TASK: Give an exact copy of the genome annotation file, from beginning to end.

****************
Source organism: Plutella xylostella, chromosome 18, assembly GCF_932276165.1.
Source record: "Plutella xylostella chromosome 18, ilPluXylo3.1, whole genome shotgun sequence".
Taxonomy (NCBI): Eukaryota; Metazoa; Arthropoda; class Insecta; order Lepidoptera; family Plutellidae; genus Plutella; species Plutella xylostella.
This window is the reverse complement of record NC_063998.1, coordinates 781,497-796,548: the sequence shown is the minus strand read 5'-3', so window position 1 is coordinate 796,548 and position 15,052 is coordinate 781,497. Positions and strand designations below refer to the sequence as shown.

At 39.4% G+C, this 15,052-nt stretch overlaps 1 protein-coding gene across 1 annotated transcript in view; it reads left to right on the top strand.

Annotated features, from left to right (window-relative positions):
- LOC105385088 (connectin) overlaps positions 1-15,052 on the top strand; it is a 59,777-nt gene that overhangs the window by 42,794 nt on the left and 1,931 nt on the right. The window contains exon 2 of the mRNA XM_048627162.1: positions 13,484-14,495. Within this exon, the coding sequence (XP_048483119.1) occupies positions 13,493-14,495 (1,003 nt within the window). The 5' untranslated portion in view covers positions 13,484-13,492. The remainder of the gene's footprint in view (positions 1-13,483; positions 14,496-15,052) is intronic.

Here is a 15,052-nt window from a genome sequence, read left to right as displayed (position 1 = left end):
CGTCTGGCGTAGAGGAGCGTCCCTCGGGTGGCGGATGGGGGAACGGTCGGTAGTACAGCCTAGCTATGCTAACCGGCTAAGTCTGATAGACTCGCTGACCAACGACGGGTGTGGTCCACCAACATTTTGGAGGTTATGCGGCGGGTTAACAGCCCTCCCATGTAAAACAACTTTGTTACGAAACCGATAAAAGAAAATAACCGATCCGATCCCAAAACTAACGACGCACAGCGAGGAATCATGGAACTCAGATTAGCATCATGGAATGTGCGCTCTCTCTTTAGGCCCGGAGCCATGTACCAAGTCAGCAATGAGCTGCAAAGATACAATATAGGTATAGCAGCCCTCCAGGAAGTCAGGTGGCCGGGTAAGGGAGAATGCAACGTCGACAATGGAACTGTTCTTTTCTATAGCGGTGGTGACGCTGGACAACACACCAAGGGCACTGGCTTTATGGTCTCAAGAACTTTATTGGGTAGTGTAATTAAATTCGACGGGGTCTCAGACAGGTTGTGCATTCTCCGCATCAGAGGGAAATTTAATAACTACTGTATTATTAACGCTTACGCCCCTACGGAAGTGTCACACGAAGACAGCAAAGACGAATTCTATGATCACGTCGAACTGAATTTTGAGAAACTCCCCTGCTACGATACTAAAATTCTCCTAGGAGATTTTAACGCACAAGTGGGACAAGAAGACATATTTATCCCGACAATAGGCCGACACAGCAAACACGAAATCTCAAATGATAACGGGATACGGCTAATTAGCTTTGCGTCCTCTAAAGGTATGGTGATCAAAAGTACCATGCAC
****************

Source organism: Plutella xylostella, chromosome 18, assembly GCF_932276165.1.
Source record: "Plutella xylostella chromosome 18, ilPluXylo3.1, whole genome shotgun sequence".
Taxonomy (NCBI): Eukaryota; Metazoa; Arthropoda; class Insecta; order Lepidoptera; family Plutellidae; genus Plutella; species Plutella xylostella.
This window is the reverse complement of record NC_063998.1, coordinates 781,497-796,548: the sequence shown is the minus strand read 5'-3', so window position 1 is coordinate 796,548 and position 15,052 is coordinate 781,497. Positions and strand designations below refer to the sequence as shown.

At 39.4% G+C, this 15,052-nt stretch overlaps 1 protein-coding gene across 1 annotated transcript in view; it reads left to right on the top strand.

Annotated features, from left to right (window-relative positions):
- LOC105385088 (connectin) overlaps positions 1-15,052 on the top strand; it is a 59,777-nt gene that overhangs the window by 42,794 nt on the left and 1,931 nt on the right. The window contains exon 2 of the mRNA XM_048627162.1: positions 13,484-14,495. Within this exon, the coding sequence (XP_048483119.1) occupies positions 13,493-14,495 (1,003 nt within the window). The 5' untranslated portion in view covers positions 13,484-13,492. The remainder of the gene's footprint in view (positions 1-13,483; positions 14,496-15,052) is intronic.

Here is a 15,052-nt window from a genome sequence, read left to right as displayed (position 1 = left end):
CGTCTGGCGTAGAGGAGCGTCCCTCGGGTGGCGGATGGGGGAACGGTCGGTAGTACAGCCTAGCTATGCTAACCGGCTAAGTCTGATAGACTCGCTGACCAACGACGGGTGTGGTCCACCAACATTTTGGAGGTTATGCGGCGGGTTAACAGCCCTCCCATGTAAAACAACTTTGTTACGAAACCGATAAAAGAAAATAACCGATCCGATCCCAAAACTAACGACGCACAGCGAGGAATCATGGAACTCAGATTAGCATCATGGAATGTGCGCTCTCTCTTTAGGCCCGGAGCCATGTACCAAGTCAGCAATGAGCTGCAAAGATACAATATAGGTATAGCAGCCCTCCAGGAAGTCAGGTGGCCGGGTAAGGGAGAATGCAACGTCGACAATGGAACTGTTCTTTTCTATAGCGGTGGTGACGCTGGACAACACACCAAGGGCACTGGCTTTATGGTCTCAAGAACTTTATTGGGTAGTGTAATTAAATTCGACGGGGTCTCAGACAGGTTGTGCATTCTCCGCATCAGAGGGAAATTTAATAACTACTGTATTATTAACGCTTACGCCCCTACGGAAGTGTCACACGAAGACAGCAAAGACGAATTCTATGATCACGTCGAACTGAATTTTGAGAAACTCCCCTGCTACGATACTAAAATTCTCCTAGGAGATTTTAACGCACAAGTGGGACAAGAAGACATATTTATCCCGACAATAGGCCGACACAGCAAACACGAAATCTCAAATGATAACGGGATACGGCTAATTAGCTTTGCGTCCTCTAAAGGTATGGTGATCAAAAGTACCATGCAC